|Traded as||NYSE: BCO|
|Headquarters||Henrico, Virginia (Richmond mailing address)|
|Number of locations||650 branches and 7,800 vehicles in 150 countries|
|Key people||Thomas C. Schievelbein, CEO|
|Revenue||US$3.886 billion (FY 2011)|
|Operating income||US$171.3 million (FY 2011)|
|Net income||US$74.5 million (FY 2011)|
|Total assets||US$2.406 billion (FY 2011)|
|Total equity||US$408 million (FY 2011)|
|Employees||134,000 (Dec 2011)|
The Brink's Company is a security and protection company headquartered outside of Richmond, Virginia, United States. Its core business is Brink’s, Incorporated; it spun off its Brink’s Home Security operations into a separate company (Broadview Security) in 2008. In 2005, the company reported a total of 54,000 employees and operations in more than 50 countries. The company emerged from The Pittston Company and changed its name to The Brink’s Company in 2003.
Brink’s is popularly known for its bullet-resistant armored trucks which are used to carry money and valuable goods (once used to transport the Hope Diamond from an auction to the buyer's home). Brink’s is a provider of security services to banks, retailers, governments, mints and jewelers. Founded in 1859 by Perry Brink of Chicago, Illinois, Brink’s Incorporated evolved from an armored transportation service to one of the main providers of logistics solutions[clarification needed] and secure transportation in the world. About three quarters (72% in the third quarter of 2010) of Brink's revenue comes from business outside of North America. In 2010 17% of revenue came from France (which accounted for 44% of European business).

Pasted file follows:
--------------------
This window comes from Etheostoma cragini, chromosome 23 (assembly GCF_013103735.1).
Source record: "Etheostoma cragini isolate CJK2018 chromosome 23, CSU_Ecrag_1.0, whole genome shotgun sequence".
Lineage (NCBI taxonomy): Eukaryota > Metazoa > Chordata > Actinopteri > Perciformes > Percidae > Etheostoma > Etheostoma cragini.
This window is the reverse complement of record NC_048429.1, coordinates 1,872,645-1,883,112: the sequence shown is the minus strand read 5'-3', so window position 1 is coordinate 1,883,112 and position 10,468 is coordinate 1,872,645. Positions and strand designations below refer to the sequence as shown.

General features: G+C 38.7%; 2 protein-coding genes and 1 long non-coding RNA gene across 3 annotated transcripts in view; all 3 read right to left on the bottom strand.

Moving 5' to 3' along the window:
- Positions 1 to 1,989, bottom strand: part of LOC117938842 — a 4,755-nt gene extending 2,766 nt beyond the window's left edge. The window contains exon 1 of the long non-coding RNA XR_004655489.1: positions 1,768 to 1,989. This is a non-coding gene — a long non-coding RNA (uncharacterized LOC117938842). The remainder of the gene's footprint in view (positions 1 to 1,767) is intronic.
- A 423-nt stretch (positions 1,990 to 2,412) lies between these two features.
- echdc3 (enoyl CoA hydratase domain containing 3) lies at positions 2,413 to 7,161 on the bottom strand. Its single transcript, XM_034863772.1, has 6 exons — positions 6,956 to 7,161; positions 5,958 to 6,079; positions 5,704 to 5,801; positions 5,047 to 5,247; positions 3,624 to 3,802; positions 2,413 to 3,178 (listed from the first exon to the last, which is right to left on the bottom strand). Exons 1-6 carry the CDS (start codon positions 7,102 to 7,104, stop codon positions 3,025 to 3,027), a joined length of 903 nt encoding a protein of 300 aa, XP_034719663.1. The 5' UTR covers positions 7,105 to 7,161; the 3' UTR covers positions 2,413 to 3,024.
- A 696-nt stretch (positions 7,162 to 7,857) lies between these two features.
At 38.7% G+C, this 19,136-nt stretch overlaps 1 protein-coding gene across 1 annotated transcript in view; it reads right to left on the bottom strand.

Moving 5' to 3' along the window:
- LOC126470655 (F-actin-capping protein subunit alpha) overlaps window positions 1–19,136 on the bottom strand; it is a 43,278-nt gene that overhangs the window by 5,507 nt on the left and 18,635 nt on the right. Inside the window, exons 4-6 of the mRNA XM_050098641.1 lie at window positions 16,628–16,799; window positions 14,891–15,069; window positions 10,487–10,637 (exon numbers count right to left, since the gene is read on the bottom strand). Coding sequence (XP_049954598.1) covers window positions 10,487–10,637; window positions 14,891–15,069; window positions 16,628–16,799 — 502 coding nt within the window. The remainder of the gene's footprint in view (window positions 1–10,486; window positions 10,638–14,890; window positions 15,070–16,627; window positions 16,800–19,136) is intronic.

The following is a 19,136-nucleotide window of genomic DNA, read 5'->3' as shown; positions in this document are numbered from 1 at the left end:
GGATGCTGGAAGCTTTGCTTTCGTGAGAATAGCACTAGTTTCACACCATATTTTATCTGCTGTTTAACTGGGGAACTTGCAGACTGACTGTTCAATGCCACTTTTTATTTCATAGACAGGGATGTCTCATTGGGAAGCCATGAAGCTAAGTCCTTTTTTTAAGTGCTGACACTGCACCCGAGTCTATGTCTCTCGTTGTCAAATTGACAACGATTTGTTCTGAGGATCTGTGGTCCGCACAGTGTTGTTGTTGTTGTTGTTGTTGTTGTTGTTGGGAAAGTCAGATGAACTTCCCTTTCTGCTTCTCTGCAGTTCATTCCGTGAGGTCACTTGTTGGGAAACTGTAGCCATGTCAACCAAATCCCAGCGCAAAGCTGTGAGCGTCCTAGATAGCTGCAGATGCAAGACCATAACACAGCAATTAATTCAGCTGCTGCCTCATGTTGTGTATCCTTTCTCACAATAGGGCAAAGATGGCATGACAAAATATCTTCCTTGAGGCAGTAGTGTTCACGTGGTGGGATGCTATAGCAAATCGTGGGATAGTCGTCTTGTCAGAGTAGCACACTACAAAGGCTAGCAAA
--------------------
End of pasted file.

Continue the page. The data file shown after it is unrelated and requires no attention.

Brink's recently sold one of its core operations, BAX Global, a logistics and transportation solutions company. BAX Global was formerly known as Burlington Air Express. On January 31, 2006, Brink's sold BAX Global to Deutsche Bahn for US$1.1 billion.
Brink's Home Security 
The Brink's Company announced on February 25, 2008 that it would spin off Brink's Home Security into a separate publicly traded company. The spin-off was completed in the fourth quarter of 2008, and by mid-2009 was re-branded as Broadview Security. On January 19, 2010, Tyco International announced that it is acquiring Broadview Security in a transaction that will bring together two of the largest names in home and commercial security. Broadview will merge and operate under ADT Security Services.